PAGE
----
Viewed by 449
Abstract
The purpose of this study was to evaluate the level of agreement between flow/velocity data obtained from 2D-phase-contrast (PC) and 4D-flow in patients scheduled for treatment of carotid artery stenosis. Image acquisition was performed using a 1.5 T scanner. We compared mean flow [...] Read more.
The purpose of this study was to evaluate the level of agreement between flow/velocity data obtained from 2D-phase-contrast (PC) and 4D-flow in patients scheduled for treatment of carotid artery stenosis. Image acquisition was performed using a 1.5 T scanner. We compared mean flow rates, vessel areas, and peak velocities obtained during the acquisition with both techniques in 20 consecutive patients, 15 males and 5 females aged 69 ± 5 years (mean ± standard deviation). There was a good correlation between both techniques for the CCA flow (r = 0.65, p < 0.001), whereas for the ICA flow and ECA flow the correlation was only moderate (r = 0.4, p = 0.011 and r = 0.45, p = 0.003, respectively). Correlations of peak velocities between methods were good for CCA (r = 0.56, p < 0.001) and moderate for ECA (r = 0.41, p = 0.008). There was no correlation for ICA (r = 0.04, p = 0.805). Cross-sectional area values between methods showed no significant correlations for CCA (r = 0.18, p = 0.269), ICA (r = 0.1, p = 0.543), and ECA (r = 0.05, p = 0.767). Conclusion: the 4D-flow imaging provided a good correlation of CCA and a moderate correlation of ICA flow rates against 2D-PC, underestimating peak velocities and overestimating cross-sectional areas in all carotid segments. Full article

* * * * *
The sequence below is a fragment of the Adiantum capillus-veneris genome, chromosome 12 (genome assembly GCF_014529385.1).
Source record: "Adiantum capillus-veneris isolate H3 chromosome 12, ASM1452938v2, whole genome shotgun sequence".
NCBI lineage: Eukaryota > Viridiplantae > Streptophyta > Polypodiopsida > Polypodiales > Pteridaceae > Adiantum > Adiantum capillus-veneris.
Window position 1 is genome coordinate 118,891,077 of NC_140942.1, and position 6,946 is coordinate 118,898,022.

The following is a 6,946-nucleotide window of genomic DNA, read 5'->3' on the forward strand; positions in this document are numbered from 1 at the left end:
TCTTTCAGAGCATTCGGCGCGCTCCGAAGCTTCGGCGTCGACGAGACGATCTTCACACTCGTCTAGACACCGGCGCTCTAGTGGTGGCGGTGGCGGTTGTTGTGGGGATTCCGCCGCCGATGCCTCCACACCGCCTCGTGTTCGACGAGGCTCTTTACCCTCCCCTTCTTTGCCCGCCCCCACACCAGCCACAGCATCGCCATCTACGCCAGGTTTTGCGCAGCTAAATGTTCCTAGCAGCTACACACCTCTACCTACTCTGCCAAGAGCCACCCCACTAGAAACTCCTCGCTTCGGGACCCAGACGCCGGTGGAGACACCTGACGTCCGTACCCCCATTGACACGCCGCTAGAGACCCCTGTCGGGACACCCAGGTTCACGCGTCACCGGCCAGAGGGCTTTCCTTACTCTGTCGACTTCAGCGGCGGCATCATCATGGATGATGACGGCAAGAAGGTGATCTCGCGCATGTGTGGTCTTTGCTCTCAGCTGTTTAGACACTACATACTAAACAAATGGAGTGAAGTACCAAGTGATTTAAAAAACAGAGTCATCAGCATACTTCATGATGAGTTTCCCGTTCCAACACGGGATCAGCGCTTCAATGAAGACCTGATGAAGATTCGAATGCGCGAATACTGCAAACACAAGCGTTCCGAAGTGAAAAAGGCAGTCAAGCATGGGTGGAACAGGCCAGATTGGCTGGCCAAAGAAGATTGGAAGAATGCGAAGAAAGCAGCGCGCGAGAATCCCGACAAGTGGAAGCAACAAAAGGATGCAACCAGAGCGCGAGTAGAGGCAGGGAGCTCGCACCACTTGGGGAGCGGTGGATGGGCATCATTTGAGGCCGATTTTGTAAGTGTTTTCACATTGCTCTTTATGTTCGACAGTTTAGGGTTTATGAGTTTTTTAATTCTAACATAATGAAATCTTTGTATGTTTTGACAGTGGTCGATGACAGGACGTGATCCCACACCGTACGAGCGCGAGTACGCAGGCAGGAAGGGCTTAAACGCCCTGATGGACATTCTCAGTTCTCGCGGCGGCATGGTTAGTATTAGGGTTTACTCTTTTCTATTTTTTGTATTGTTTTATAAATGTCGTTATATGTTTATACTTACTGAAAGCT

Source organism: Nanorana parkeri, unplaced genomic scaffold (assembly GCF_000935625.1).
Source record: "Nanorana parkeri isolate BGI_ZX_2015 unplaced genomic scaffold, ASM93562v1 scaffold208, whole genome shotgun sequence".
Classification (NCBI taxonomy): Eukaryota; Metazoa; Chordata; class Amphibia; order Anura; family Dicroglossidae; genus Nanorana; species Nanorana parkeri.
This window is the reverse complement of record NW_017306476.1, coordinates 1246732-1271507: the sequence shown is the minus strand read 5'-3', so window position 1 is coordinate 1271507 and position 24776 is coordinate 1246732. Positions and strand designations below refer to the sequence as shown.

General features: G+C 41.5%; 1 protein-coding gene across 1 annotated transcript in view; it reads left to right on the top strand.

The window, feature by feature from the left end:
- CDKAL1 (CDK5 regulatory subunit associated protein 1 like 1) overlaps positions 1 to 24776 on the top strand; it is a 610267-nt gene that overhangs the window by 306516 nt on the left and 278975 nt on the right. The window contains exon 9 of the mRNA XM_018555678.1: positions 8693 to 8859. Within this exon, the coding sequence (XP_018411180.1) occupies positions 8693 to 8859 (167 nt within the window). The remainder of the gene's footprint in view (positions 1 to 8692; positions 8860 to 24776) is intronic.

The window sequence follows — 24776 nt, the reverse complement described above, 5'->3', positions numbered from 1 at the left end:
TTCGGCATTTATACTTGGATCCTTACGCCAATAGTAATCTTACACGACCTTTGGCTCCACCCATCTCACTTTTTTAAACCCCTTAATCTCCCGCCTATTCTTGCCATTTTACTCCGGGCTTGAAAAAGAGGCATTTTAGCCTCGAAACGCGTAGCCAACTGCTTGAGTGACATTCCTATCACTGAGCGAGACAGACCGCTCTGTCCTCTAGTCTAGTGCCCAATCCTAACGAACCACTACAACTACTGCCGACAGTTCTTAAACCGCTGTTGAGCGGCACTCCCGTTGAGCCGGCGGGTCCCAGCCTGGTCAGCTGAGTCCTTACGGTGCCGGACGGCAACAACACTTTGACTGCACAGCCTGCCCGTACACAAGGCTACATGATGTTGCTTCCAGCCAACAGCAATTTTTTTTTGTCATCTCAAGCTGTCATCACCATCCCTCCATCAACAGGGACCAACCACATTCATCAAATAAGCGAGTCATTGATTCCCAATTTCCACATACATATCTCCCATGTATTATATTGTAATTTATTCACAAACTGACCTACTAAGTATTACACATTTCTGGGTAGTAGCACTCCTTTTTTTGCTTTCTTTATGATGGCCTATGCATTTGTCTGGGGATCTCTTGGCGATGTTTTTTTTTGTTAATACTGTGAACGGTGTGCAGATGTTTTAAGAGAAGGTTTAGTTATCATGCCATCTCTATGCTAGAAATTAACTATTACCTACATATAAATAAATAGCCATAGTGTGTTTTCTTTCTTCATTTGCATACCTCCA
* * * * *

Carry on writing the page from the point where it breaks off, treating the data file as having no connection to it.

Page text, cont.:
(This article belongs to the Special Issue AI Imaging Diagnostic Tools)
Show Figures

Figure 1

Article
Evaluating a Machine Learning Tool for the Classification of Pathological Uptake in Whole-Body PSMA-PET-CT Scans
Tomography 2021, 7(3), 301-312; https://0-doi-org.brum.beds.ac.uk/10.3390/tomography7030027 - 29 Jul 2021